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The roots of Jerusalem's Armenian family treeby michael • September 12 2008
The quiet alleys of the Armenian Quarter
Wedged into an modest corner of the Old City behind high walls and locked gates, Jerusalem's tiny and ancient Armenian community has weathered two full millennia amidst the chaos of one of the world's most historically turbulent cities. They've been squeezed by demographic pressure, buffeted by the will of invaders and conquerors, and borne witness to countless wars - but they're still here, still living and dying in the shadow of their venerable cathedral, St. James. And finally their long history and colorful traditions are being investigated and preserved for future generations by a special historical and genealogical study initiated by community members: The Kaghakatzi Family Tree Project.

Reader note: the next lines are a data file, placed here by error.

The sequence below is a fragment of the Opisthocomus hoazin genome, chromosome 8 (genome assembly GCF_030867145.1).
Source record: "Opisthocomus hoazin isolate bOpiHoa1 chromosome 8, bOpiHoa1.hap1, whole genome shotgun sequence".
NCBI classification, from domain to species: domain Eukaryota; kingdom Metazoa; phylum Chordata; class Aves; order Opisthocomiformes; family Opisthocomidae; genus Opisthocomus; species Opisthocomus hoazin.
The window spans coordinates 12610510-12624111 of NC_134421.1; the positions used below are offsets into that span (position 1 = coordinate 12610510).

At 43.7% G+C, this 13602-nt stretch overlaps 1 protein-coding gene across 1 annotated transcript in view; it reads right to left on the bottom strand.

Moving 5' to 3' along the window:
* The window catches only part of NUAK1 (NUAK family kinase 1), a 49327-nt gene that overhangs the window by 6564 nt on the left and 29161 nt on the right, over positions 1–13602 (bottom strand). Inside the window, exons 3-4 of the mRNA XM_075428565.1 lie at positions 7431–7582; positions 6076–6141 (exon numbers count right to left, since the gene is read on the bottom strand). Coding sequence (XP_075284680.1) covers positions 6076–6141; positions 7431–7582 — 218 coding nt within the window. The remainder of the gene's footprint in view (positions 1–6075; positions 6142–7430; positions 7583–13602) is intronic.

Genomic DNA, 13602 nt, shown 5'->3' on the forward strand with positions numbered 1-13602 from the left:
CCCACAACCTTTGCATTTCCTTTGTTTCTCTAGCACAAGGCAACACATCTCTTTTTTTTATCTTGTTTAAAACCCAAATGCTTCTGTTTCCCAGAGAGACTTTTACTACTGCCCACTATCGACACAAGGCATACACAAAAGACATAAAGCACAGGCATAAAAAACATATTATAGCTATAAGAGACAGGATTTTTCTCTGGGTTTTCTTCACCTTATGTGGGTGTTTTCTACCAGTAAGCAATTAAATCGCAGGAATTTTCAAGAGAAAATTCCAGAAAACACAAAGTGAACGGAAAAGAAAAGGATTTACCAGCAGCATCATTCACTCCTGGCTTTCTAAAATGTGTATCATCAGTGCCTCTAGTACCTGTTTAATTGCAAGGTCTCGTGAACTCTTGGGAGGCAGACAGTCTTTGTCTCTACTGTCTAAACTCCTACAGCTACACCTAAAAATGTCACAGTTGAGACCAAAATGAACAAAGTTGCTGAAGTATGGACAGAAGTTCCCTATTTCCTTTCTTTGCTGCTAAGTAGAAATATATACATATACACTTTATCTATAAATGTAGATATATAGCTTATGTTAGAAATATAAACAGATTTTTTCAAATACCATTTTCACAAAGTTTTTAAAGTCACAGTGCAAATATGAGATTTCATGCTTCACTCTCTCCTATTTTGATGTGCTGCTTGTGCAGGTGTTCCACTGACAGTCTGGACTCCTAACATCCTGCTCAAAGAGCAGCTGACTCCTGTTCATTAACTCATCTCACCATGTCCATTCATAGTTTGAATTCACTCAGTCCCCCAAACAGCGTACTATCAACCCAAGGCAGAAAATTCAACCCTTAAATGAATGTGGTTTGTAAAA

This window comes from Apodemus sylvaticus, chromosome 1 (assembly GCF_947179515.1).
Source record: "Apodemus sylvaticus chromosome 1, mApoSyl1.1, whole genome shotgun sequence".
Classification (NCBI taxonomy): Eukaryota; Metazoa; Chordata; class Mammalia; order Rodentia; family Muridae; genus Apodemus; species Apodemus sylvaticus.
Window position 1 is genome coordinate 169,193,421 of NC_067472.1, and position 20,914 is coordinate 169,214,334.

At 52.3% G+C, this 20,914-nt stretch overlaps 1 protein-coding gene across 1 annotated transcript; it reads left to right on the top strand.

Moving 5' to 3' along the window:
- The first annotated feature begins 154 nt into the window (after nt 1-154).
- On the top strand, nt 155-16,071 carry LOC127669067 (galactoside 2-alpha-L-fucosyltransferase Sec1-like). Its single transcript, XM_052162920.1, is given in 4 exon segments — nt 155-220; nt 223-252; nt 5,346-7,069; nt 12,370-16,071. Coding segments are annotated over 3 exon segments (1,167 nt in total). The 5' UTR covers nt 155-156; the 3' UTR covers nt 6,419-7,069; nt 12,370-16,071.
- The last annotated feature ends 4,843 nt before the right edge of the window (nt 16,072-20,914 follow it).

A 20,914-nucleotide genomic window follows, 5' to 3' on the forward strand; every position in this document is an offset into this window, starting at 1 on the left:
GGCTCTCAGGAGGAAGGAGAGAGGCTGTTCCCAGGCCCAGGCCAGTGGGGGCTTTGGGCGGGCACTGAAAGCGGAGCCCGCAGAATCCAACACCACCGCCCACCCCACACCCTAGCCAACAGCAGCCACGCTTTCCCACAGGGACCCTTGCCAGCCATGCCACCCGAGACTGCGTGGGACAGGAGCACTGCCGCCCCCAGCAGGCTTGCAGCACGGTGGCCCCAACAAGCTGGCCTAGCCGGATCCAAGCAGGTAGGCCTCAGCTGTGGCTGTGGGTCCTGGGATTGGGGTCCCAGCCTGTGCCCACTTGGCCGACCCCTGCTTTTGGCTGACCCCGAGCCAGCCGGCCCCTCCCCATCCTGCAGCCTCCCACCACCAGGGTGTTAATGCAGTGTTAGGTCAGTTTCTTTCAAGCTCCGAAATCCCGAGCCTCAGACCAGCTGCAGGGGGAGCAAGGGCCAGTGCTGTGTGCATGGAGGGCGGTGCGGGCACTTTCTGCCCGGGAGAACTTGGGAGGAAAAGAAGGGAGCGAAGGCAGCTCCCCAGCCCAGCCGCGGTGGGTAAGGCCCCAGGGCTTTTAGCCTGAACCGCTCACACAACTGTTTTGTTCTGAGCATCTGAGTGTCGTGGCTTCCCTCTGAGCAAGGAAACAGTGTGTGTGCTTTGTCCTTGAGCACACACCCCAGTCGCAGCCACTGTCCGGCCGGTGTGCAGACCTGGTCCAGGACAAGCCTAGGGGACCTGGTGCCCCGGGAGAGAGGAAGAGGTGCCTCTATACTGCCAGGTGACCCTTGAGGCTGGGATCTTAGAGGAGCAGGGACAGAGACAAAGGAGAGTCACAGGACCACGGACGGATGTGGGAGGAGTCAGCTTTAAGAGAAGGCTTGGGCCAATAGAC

The project focuses only on a distinct group within the greater Jerusalem Armenian population, the Kaghakatzis ("city dwellers"), whose roots stretch back 2000 years to the first Armenians in the city. The other subgroup of Old City Armenians, descendants of those Armenians who fled to Jerusalem during the Armenian Genocide at the hands of the Turks during World War I, are not included, apparently still considered newbies. That's a century of hazing.
Hopefully the project's organizers will share their results with non-Armenian Jerusalemites; even though Armenians are an important part of the city's history, the Armenian Quarter is mostly closed off, with only a poorly-tended (if interesting) museum, a couple restaurants and some gift shops affording the average tourist a peek into Jerusalem's Little Armenia.
Photo of the Armenian Quarter courtesy of Weitwinkelsubjektiv from Flickr under a Creative Commons license.
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